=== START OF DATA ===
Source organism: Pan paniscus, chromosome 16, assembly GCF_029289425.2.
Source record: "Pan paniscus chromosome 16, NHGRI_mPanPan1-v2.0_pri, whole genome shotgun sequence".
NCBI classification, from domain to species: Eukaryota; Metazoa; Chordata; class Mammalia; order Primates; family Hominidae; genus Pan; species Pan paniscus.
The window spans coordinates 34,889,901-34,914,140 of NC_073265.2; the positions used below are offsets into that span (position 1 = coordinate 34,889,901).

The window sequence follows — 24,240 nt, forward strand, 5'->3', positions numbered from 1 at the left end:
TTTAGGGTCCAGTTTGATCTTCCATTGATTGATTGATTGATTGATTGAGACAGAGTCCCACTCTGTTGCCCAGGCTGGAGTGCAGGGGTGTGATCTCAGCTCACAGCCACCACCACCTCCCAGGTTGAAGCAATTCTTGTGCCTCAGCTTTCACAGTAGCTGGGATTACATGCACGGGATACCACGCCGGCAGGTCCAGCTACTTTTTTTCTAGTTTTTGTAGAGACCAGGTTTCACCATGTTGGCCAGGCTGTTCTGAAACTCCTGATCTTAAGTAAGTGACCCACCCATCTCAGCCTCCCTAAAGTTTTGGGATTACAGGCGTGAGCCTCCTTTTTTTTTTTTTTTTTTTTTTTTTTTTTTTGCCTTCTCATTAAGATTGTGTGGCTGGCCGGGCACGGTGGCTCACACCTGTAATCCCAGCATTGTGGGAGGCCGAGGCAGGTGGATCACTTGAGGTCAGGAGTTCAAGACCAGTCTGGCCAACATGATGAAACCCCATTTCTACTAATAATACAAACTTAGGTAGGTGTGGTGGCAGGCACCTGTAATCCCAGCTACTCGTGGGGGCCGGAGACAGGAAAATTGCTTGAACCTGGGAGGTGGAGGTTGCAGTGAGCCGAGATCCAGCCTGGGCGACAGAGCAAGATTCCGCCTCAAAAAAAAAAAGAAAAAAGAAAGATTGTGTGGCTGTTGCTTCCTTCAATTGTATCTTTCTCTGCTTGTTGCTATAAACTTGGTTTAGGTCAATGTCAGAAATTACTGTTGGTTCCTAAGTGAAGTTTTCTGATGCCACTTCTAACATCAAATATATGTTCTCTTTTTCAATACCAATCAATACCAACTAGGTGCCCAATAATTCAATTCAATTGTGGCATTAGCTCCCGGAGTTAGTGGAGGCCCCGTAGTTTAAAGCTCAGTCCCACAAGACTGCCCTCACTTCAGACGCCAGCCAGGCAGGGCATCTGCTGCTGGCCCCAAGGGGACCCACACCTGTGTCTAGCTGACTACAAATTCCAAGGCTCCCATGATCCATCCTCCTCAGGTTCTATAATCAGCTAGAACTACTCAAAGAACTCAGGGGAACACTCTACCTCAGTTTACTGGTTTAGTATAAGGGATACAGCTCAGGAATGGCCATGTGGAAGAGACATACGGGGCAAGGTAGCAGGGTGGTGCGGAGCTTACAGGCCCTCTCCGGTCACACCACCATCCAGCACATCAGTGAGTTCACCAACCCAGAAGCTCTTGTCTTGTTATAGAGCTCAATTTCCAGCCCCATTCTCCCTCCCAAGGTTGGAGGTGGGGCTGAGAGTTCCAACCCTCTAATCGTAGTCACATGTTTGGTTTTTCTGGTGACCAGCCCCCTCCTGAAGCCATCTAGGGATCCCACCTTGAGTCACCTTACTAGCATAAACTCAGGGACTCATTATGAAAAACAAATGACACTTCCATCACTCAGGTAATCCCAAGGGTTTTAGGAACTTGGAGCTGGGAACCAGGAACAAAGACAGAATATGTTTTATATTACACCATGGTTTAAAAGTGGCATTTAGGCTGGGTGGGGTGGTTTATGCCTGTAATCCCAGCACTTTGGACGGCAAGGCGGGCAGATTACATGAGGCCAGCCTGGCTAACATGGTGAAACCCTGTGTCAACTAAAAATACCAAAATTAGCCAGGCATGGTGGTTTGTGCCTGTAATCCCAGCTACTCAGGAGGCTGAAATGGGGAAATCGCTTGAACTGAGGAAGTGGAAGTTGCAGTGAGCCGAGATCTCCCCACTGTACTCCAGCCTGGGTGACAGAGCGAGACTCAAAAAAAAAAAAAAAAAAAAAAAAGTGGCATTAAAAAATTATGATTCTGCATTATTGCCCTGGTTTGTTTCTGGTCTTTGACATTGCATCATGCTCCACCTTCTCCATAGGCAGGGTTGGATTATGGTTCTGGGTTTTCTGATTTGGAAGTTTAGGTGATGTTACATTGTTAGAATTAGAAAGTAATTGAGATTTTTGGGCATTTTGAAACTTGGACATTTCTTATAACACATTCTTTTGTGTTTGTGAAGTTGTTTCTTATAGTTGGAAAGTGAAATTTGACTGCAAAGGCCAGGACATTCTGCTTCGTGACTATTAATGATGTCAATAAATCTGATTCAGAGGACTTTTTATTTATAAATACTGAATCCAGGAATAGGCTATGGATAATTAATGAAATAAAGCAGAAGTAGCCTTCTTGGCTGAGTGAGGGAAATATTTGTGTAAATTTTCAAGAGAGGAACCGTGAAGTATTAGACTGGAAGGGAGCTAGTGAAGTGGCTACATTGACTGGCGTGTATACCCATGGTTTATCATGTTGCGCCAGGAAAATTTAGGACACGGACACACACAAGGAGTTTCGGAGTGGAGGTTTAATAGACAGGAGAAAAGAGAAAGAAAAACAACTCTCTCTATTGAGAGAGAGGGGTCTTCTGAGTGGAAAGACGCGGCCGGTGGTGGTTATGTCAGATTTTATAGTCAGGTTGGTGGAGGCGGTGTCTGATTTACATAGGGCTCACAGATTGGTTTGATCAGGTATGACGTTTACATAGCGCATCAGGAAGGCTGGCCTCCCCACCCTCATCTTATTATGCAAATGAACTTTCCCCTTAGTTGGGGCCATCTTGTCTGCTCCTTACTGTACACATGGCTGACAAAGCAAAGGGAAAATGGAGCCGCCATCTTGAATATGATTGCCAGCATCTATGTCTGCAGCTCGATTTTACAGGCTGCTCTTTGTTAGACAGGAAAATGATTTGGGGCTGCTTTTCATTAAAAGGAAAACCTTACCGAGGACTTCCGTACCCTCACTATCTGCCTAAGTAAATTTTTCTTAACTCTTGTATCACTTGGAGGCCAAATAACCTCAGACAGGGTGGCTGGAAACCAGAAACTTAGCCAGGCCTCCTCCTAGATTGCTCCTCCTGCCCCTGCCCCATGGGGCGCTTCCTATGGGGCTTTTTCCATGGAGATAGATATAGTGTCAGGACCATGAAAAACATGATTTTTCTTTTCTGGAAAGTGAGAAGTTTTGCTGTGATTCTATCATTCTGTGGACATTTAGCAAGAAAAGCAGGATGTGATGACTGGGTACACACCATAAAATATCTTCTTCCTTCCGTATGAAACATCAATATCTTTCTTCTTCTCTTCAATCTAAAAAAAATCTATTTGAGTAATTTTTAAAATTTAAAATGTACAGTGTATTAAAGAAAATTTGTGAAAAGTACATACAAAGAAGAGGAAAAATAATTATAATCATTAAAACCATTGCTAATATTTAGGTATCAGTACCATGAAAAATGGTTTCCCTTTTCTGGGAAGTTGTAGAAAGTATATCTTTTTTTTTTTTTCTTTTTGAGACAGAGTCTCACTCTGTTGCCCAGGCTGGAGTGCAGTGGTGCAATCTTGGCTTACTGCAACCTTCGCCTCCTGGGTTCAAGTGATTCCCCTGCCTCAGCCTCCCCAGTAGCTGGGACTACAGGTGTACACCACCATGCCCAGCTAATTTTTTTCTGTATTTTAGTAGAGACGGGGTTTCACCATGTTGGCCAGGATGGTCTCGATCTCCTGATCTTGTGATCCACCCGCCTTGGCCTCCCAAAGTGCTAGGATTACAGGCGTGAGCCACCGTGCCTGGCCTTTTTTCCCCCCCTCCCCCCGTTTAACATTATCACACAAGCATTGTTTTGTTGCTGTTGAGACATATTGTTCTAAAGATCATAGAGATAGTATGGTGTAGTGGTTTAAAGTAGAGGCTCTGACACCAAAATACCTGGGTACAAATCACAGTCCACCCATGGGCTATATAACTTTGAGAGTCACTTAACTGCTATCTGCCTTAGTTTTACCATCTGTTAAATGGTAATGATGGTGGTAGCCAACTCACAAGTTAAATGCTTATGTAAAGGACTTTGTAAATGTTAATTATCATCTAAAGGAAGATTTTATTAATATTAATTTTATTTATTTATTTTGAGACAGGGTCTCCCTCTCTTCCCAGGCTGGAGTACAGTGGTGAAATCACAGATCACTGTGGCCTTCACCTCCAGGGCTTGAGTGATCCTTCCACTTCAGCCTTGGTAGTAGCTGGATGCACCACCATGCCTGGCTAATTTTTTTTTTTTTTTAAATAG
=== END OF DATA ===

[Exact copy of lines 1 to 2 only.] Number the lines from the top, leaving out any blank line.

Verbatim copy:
Source organism: Pan paniscus, chromosome 16, assembly GCF_029289425.2.
Source record: "Pan paniscus chromosome 16, NHGRI_mPanPan1-v2.0_pri, whole genome shotgun sequence".